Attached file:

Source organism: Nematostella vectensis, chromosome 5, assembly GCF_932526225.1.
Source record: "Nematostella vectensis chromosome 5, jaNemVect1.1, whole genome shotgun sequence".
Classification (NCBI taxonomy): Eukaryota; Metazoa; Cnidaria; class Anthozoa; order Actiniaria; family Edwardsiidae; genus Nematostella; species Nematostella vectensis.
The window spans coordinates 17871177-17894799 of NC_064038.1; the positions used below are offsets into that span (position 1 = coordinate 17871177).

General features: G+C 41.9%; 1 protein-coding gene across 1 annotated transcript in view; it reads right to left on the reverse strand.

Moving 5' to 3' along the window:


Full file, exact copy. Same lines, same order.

Source organism: Nematostella vectensis, chromosome 5, assembly GCF_932526225.1.
Source record: "Nematostella vectensis chromosome 5, jaNemVect1.1, whole genome shotgun sequence".
Classification (NCBI taxonomy): Eukaryota; Metazoa; Cnidaria; class Anthozoa; order Actiniaria; family Edwardsiidae; genus Nematostella; species Nematostella vectensis.
The window spans coordinates 17871177-17894799 of NC_064038.1; the positions used below are offsets into that span (position 1 = coordinate 17871177).

General features: G+C 41.9%; 1 protein-coding gene across 1 annotated transcript in view; it reads right to left on the reverse strand.

Moving 5' to 3' along the window: